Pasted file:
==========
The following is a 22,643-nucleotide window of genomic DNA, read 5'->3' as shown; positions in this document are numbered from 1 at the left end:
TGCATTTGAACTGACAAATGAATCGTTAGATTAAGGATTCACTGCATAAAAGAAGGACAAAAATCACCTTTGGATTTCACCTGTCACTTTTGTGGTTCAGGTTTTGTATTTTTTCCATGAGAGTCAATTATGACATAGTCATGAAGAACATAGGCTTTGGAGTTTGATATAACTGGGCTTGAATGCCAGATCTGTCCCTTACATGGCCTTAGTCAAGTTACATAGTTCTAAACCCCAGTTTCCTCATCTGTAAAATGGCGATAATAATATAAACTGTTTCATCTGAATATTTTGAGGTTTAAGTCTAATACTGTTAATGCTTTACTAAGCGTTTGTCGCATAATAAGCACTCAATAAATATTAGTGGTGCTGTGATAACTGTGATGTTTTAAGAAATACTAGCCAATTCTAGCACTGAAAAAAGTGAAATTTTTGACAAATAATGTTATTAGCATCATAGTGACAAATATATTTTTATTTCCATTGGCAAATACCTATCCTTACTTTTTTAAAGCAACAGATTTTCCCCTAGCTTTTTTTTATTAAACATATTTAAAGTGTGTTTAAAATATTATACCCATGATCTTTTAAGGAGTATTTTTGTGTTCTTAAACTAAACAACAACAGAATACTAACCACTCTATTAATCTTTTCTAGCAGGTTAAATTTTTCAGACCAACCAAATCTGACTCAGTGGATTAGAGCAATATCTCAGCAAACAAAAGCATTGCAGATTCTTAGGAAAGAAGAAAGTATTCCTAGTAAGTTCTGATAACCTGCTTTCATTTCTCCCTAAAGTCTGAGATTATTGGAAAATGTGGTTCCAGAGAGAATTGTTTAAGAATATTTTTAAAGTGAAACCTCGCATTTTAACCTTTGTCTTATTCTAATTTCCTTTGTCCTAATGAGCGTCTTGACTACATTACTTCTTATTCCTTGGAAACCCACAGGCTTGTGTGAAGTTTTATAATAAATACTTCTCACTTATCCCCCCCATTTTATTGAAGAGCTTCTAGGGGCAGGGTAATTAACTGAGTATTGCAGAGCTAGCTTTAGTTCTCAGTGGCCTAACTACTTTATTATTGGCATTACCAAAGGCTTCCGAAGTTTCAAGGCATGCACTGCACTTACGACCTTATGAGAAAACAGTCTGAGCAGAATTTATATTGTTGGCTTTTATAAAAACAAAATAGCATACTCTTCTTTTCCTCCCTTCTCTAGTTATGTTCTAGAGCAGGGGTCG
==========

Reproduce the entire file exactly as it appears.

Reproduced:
The following is a 22,643-nucleotide window of genomic DNA, read 5'->3' as shown; positions in this document are numbered from 1 at the left end:
TGCATTTGAACTGACAAATGAATCGTTAGATTAAGGATTCACTGCATAAAAGAAGGACAAAAATCACCTTTGGATTTCACCTGTCACTTTTGTGGTTCAGGTTTTGTATTTTTTCCATGAGAGTCAATTATGACATAGTCATGAAGAACATAGGCTTTGGAGTTTGATATAACTGGGCTTGAATGCCAGATCTGTCCCTTACATGGCCTTAGTCAAGTTACATAGTTCTAAACCCCAGTTTCCTCATCTGTAAAATGGCGATAATAATATAAACTGTTTCATCTGAATATTTTGAGGTTTAAGTCTAATACTGTTAATGCTTTACTAAGCGTTTGTCGCATAATAAGCACTCAATAAATATTAGTGGTGCTGTGATAACTGTGATGTTTTAAGAAATACTAGCCAATTCTAGCACTGAAAAAAGTGAAATTTTTGACAAATAATGTTATTAGCATCATAGTGACAAATATATTTTTATTTCCATTGGCAAATACCTATCCTTACTTTTTTAAAGCAACAGATTTTCCCCTAGCTTTTTTTTATTAAACATATTTAAAGTGTGTTTAAAATATTATACCCATGATCTTTTAAGGAGTATTTTTGTGTTCTTAAACTAAACAACAACAGAATACTAACCACTCTATTAATCTTTTCTAGCAGGTTAAATTTTTCAGACCAACCAAATCTGACTCAGTGGATTAGAGCAATATCTCAGCAAACAAAAGCATTGCAGATTCTTAGGAAAGAAGAAAGTATTCCTAGTAAGTTCTGATAACCTGCTTTCATTTCTCCCTAAAGTCTGAGATTATTGGAAAATGTGGTTCCAGAGAGAATTGTTTAAGAATATTTTTAAAGTGAAACCTCGCATTTTAACCTTTGTCTTATTCTAATTTCCTTTGTCCTAATGAGCGTCTTGACTACATTACTTCTTATTCCTTGGAAACCCACAGGCTTGTGTGAAGTTTTATAATAAATACTTCTCACTTATCCCCCCCATTTTATTGAAGAGCTTCTAGGGGCAGGGTAATTAACTGAGTATTGCAGAGCTAGCTTTAGTTCTCAGTGGCCTAACTACTTTATTATTGGCATTACCAAAGGCTTCCGAAGTTTCAAGGCATGCACTGCACTTACGACCTTATGAGAAAACAGTCTGAGCAGAATTTATATTGTTGGCTTTTATAAAAACAAAATAGCATACTCTTCTTTTCCTCCCTTCTCTAGTTATGTTCTAGAGCAGGGGTCG